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On the Journey to Becoming Culturally Responsive in a High School Choir Classroom: A White Woman’s Autoethnography

Dissinger, Meagan Elizabeth

Application of the culturally responsive teaching (CRT) initiative to practice may be challenging because each school community is unique. The individualized nature of CRT renders that research on successful CRT practices is only mildly, if at all, applicable to practicing teachers. As a result of these barriers, little is known about the process of becoming culturally responsive. The purpose of this study was to document my process in seeking to become a culturally responsive music educator.
Critical Race Theory shaped this study. The emphasis on white culture in public high school choir curricula does not reflect the diverse populations in music classrooms today. Many of these classrooms are led by white teachers like myself, requiring that we interrogate our race and how often it affects the learning environment in our classrooms.
Autoethnographic methods were used in this study. Three sources of data were gathered: my journal, lesson plans, and other teaching artifacts including student work. The data were then condensed into three stories: a) the story of me; b) the story of my teaching; c) the story of my students. Self-reflection, self-assessment, and self-analysis took place through questioning which included: a) “How does my whiteness affect my teaching?” b) “How often were suggestions from scholarship used?” c) “How did my attempts at culturally responsive teaching affect my students?”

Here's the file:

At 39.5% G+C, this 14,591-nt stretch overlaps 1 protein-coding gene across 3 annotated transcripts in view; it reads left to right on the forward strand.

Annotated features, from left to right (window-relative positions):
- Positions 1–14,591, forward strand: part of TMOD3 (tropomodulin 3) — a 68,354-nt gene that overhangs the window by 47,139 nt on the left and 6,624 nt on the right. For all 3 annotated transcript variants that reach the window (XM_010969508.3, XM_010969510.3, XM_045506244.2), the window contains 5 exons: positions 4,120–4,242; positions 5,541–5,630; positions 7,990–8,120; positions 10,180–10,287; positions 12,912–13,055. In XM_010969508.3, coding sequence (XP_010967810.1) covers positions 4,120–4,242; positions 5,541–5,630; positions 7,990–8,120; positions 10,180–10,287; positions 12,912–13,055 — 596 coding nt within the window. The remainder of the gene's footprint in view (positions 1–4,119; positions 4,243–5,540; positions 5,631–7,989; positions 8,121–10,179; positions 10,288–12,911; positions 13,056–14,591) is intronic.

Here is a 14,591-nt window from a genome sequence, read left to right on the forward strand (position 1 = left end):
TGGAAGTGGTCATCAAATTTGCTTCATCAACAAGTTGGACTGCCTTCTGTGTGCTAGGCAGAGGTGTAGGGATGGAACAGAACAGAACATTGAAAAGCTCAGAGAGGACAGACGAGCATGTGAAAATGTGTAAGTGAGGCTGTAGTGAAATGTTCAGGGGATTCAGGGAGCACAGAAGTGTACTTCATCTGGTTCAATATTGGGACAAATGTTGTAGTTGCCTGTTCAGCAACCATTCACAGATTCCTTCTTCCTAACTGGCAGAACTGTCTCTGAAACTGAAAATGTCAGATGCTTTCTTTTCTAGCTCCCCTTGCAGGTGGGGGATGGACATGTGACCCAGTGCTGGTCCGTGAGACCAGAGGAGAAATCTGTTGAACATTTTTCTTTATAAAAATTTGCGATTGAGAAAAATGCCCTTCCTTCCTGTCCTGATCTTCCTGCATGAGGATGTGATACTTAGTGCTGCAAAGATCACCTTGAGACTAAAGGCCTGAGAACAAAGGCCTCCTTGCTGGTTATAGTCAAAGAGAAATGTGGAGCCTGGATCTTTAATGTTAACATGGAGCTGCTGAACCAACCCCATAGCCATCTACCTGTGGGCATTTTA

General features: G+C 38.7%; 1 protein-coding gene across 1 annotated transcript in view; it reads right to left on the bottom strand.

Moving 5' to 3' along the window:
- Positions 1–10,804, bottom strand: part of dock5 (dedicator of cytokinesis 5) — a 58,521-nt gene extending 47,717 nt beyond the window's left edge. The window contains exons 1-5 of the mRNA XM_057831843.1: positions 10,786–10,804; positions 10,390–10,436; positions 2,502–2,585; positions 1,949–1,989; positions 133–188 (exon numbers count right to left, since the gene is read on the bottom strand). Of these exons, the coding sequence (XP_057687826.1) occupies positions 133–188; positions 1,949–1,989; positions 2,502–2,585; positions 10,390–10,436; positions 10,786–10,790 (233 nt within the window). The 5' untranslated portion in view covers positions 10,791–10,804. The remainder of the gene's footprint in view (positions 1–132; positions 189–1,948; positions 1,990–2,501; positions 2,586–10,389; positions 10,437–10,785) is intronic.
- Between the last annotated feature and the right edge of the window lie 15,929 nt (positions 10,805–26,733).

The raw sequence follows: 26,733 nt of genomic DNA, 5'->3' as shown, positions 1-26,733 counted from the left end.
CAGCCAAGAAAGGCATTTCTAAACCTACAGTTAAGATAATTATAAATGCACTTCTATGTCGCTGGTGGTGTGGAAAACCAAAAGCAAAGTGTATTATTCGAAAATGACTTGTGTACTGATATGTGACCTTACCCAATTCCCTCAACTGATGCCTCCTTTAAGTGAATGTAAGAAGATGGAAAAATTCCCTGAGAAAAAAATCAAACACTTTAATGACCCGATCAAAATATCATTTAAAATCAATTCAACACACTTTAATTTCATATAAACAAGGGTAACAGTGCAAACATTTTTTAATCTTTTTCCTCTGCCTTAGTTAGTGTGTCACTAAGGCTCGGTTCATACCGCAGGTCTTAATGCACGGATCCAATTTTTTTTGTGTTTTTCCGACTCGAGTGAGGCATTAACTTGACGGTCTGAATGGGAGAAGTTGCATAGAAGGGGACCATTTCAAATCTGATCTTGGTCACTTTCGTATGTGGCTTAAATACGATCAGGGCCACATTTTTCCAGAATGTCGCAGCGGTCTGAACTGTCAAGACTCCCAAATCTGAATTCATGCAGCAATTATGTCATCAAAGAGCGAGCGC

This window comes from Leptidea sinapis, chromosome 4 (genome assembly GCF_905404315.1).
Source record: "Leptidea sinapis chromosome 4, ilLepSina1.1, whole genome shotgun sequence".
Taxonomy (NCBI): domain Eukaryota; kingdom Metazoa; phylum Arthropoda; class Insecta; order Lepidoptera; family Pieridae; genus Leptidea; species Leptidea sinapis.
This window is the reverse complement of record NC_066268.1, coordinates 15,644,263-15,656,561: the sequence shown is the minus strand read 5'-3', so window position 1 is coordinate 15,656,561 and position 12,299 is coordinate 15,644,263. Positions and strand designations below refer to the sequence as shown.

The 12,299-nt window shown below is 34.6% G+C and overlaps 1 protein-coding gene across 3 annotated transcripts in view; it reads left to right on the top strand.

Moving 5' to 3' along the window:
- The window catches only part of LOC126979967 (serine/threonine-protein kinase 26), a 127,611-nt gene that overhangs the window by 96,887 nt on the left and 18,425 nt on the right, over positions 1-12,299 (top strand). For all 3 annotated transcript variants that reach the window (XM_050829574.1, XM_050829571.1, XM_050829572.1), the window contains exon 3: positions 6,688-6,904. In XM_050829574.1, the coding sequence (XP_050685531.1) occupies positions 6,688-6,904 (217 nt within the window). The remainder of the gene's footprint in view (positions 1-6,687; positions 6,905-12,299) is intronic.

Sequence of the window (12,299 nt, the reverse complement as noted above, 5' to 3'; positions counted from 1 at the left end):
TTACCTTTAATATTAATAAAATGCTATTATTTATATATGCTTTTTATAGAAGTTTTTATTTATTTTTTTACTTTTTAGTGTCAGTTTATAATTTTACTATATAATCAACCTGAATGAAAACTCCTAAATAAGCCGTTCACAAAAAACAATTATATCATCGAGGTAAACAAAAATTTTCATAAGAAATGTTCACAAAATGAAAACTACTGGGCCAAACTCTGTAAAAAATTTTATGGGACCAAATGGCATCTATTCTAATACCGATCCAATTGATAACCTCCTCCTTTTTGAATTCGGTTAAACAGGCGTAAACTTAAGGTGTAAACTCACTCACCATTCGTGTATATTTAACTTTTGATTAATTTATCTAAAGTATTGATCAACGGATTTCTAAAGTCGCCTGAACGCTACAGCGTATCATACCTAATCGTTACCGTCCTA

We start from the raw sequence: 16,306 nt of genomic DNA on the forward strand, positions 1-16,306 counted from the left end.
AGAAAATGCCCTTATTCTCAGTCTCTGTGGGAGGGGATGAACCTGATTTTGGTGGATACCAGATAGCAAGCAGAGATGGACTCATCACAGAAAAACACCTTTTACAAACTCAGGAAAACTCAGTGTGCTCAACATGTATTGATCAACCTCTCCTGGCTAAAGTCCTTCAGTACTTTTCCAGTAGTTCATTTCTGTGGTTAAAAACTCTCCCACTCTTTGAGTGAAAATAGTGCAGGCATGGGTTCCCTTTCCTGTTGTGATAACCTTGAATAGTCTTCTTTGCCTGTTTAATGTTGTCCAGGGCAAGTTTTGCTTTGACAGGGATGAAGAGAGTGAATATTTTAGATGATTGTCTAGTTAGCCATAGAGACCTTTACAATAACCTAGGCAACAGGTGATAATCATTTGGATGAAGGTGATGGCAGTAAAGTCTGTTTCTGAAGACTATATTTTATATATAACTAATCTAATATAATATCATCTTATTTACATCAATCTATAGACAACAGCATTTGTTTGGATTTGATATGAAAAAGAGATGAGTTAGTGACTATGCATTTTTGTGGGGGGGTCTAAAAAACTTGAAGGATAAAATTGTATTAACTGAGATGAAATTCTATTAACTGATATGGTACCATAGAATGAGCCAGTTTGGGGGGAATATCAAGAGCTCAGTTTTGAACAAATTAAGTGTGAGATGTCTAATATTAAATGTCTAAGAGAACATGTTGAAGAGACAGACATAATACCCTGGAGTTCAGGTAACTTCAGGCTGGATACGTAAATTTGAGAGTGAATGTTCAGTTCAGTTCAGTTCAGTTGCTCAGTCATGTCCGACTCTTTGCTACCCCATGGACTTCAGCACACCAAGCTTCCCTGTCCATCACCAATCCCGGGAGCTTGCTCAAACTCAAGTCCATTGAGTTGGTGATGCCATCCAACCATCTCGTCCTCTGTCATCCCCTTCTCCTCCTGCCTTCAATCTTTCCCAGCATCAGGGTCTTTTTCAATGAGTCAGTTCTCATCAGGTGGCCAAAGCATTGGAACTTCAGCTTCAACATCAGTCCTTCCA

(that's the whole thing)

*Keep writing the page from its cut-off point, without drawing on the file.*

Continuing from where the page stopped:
Through this work, I found that developing awareness of my whiteness, my biases, and assumptions, and how they influence my instructional choices was the most important step towards CRT. I often observed myself in a self-imposed binary: either I was ‘successful’ or ‘a failure’ at being culturally responsive. My disposition about CRT has changed because now I understand that teaching responsively is not a binary but a continuum. Each day I may exist in a different place on the continuum. Therefore, I will always be becoming culturally responsive.
An individual’s process of becoming culturally responsive can only be learned through autoethnographic techniques. Additional autoethnographies conducted by teachers who are attempting to become culturally responsive may assist in finding trends.

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More About This Work

Academic Units
Arts and Humanities
Thesis Advisors
Parkes, Kelly A.
Degree
Ed.D., Teachers College, Columbia University
Published Here
June 6, 2019
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